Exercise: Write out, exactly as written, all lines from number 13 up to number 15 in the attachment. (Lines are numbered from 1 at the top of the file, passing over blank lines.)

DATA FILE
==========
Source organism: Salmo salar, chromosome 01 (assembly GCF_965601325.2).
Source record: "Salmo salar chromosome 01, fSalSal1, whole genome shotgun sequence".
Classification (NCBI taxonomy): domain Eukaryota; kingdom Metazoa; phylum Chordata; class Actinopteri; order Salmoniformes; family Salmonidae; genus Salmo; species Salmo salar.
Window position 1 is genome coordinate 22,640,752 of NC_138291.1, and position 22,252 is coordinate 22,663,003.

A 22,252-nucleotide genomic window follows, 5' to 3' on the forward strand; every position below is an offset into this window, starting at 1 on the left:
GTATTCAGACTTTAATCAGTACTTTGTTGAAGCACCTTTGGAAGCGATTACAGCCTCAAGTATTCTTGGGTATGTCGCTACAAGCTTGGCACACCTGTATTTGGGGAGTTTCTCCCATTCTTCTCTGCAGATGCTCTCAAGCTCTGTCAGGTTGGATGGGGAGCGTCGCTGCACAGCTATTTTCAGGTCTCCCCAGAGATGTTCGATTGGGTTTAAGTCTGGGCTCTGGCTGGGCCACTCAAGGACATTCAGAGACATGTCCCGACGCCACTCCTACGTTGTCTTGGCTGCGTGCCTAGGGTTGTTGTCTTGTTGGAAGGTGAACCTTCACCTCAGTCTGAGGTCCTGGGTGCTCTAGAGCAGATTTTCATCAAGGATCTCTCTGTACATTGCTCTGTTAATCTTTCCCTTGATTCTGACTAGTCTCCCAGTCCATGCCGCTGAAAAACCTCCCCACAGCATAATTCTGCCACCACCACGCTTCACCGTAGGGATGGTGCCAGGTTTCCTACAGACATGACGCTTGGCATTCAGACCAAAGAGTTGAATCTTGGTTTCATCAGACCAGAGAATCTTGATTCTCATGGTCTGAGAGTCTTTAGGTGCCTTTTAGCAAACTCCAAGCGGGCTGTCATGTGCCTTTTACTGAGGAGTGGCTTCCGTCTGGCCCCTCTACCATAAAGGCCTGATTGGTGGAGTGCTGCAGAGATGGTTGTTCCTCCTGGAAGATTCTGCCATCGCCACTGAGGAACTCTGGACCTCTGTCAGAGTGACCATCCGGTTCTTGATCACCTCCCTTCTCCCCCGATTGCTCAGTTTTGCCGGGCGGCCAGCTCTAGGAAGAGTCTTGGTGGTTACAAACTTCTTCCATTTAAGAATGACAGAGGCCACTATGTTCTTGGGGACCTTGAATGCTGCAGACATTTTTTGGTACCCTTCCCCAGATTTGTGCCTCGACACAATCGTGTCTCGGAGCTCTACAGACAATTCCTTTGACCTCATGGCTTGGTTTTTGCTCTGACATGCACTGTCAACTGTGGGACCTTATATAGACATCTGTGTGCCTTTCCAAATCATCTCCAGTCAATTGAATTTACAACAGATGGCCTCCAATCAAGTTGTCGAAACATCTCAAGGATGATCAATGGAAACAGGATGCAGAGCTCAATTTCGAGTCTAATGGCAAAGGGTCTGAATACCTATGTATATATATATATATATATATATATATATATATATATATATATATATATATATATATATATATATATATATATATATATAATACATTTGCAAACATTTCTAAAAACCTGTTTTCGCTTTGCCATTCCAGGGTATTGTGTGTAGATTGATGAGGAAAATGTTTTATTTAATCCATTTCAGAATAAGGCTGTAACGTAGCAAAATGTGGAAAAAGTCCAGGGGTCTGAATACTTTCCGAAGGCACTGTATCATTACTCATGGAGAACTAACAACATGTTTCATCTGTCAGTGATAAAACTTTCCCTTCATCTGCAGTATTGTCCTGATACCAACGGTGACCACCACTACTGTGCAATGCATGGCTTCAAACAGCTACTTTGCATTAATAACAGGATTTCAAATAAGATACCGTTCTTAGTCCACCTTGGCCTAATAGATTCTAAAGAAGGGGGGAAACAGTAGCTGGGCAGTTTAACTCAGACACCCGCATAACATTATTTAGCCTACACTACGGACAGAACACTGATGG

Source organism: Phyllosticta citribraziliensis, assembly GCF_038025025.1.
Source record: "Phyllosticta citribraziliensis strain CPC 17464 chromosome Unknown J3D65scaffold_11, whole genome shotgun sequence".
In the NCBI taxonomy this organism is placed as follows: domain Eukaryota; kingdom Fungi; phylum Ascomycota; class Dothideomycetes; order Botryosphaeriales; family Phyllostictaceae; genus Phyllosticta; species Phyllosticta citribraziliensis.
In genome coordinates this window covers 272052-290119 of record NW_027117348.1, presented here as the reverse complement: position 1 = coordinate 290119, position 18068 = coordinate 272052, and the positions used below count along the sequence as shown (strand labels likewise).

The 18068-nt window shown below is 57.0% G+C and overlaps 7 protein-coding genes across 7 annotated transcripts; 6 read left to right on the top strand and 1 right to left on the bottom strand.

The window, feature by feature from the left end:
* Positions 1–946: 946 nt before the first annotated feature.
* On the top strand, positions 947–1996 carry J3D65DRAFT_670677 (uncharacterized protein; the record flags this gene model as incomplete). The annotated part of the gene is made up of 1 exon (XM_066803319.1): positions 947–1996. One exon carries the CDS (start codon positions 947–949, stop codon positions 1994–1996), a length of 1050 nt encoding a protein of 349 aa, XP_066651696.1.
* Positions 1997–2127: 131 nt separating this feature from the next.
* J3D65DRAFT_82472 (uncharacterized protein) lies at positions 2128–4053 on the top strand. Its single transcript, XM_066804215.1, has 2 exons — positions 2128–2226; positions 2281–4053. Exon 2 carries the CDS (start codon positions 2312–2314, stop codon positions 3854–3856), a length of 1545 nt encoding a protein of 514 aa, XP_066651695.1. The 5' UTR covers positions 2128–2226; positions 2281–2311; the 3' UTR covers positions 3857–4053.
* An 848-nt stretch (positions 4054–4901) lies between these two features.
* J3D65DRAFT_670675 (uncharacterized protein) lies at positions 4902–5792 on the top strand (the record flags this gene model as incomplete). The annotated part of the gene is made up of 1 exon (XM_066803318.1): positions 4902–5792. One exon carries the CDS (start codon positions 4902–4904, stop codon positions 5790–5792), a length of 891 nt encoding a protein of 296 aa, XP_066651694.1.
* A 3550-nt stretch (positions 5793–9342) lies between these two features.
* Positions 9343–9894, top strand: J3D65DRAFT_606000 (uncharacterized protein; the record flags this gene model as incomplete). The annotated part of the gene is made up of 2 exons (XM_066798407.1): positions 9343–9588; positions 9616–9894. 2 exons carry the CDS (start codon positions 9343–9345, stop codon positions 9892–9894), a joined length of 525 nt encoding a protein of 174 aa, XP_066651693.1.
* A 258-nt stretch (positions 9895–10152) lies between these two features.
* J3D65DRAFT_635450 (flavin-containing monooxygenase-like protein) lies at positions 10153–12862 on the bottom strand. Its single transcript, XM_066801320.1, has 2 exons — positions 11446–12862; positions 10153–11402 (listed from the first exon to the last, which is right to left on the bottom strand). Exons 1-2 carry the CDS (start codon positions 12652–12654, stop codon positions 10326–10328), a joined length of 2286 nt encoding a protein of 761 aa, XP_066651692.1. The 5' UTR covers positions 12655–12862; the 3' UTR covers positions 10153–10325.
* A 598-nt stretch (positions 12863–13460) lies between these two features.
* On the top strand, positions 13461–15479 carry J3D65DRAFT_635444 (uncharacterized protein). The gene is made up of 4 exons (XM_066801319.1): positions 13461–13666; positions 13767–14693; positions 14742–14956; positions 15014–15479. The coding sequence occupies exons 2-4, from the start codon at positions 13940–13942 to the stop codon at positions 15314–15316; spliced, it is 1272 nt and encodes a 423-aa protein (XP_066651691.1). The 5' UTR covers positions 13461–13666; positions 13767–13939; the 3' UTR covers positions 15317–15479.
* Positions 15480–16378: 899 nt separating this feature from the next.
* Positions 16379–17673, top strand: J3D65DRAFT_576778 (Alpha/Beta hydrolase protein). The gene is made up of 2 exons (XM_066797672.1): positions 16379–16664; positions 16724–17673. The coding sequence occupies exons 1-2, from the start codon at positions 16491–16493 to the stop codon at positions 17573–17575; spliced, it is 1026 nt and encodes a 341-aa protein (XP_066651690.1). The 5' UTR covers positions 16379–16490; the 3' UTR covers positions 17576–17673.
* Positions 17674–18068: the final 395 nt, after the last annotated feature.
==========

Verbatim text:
* Positions 1–946: 946 nt before the first annotated feature.
* On the top strand, positions 947–1996 carry J3D65DRAFT_670677 (uncharacterized protein; the record flags this gene model as incomplete). The annotated part of the gene is made up of 1 exon (XM_066803319.1): positions 947–1996. One exon carries the CDS (start codon positions 947–949, stop codon positions 1994–1996), a length of 1050 nt encoding a protein of 349 aa, XP_066651696.1.
* Positions 1997–2127: 131 nt separating this feature from the next.